Date of Award

Fall 2018

Project Type


Program or Major

Biological Sciences

Degree Name

Master of Science

First Advisor

David L Berlinsky

Second Advisor

Paul CW Tsang

Third Advisor

Timothy S Breton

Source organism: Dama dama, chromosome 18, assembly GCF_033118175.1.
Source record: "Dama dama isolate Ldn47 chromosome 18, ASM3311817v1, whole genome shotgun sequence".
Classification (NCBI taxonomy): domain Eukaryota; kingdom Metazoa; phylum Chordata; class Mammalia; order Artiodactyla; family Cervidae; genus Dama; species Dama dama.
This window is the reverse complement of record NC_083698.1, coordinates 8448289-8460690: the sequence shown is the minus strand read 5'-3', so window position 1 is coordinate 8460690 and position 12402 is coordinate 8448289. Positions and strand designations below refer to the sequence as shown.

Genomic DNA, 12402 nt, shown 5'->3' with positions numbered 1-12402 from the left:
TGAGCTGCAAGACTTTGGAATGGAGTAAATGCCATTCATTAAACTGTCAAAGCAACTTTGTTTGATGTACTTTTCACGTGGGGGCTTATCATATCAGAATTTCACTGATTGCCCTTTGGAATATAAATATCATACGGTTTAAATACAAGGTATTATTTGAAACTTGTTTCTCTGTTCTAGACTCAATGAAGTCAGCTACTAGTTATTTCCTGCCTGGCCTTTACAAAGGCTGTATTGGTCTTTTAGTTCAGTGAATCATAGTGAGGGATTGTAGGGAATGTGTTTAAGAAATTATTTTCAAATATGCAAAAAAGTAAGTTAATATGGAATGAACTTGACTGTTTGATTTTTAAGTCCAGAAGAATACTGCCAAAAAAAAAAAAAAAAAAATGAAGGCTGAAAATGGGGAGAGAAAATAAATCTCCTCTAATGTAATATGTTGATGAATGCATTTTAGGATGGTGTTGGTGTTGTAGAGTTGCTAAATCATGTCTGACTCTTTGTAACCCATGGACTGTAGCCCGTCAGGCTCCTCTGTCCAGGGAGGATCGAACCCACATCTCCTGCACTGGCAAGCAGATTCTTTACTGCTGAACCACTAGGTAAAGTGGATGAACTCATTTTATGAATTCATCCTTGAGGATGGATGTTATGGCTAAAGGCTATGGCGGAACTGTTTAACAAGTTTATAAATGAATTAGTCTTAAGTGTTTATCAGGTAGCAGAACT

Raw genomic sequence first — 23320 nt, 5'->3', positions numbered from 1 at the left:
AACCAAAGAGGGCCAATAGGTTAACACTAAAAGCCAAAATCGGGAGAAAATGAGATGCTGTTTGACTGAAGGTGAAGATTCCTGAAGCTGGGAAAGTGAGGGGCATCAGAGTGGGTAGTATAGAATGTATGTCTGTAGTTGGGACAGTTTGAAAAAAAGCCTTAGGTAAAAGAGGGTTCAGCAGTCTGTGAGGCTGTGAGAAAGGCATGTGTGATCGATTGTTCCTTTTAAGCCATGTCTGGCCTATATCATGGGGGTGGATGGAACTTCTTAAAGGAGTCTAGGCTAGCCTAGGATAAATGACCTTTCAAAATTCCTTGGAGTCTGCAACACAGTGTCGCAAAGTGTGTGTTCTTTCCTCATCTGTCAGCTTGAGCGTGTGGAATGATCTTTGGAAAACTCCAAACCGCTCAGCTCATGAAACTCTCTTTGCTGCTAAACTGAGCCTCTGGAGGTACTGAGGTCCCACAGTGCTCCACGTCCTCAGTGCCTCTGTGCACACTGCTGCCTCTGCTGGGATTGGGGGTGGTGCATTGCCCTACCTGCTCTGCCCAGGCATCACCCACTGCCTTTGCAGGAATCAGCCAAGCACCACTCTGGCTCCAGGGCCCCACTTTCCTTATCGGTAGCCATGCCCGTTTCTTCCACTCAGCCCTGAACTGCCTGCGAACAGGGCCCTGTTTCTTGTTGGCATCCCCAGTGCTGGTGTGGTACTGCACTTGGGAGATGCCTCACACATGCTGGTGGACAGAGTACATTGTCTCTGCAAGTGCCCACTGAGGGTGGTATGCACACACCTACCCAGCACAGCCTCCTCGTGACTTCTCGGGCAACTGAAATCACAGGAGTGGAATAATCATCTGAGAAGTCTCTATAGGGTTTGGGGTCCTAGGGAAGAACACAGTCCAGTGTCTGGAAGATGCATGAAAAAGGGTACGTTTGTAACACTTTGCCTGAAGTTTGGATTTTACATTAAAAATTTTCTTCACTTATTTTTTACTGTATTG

Teleosts exhibit some of the most diverse array of reproductive strategies of all vertebrates, including gonochorism and hermaphroditism. Black sea bass (BSB; Centropristis striata) are protogynous hermaphrodites that undergo sex change between 2-6 years of age in the wild. Transition is initiated earlier in captivity and a greater percentage of fish differentiate directly as males. Captivity and environmental factors, such as temperature, can activate a stress response in fish that can lead to increased production of cortisol, the primary glucocorticoid released following a stressor. Cortisol treatment during sensitive developmental periods has been shown to have masculinizing effects on many teleost fishes. Previous studies examining environmental effects on sex change and differentiation in BSB found no definitive mechanisms for masculinization. Our objective was to evaluate whether stress, cortisol administration, cortisol inhibition and temperature influence BSB sex differentiation. In this effort, wild, sexually undifferentiated fish were collected from Rhode Island, housed in recirculating systems and stressed biweekly by net-chasing, fed diets supplemented with cortisol, a cortisol receptor antagonist (mifepristone), or a cortisol synthesis inhibitor (metyrapone). In a separate experiment, BSBs were raised at different water temperatures (15, 20 or 25ºC) until sexually differentiated. Long-term cortisol administration partially masculinized all female BSB but repeated acute stressors (net chasing) did not alter sex differentiation relative to the control group. Blocking cortisol receptor binding, but not cortisol synthesis, delayed sex differentiation in this species. We identified a glucocorticoid response element in the gonadal aromatase (cyp19a1a) promoter indicating a possible relationship between cortisol and cyp19a1a expression. No differences in sex ratio were observed among temperature treatments, supporting previous findings. The proportion of fish that differentiated directly as males was higher than expected for an obligate protogynous hermaphrodite, suggesting the possibility of a diandric reproductive strategy. These studies provide further understanding of sex differentiation in BSB that can provide valuable insights for future aquaculture opportunities and fisheries management.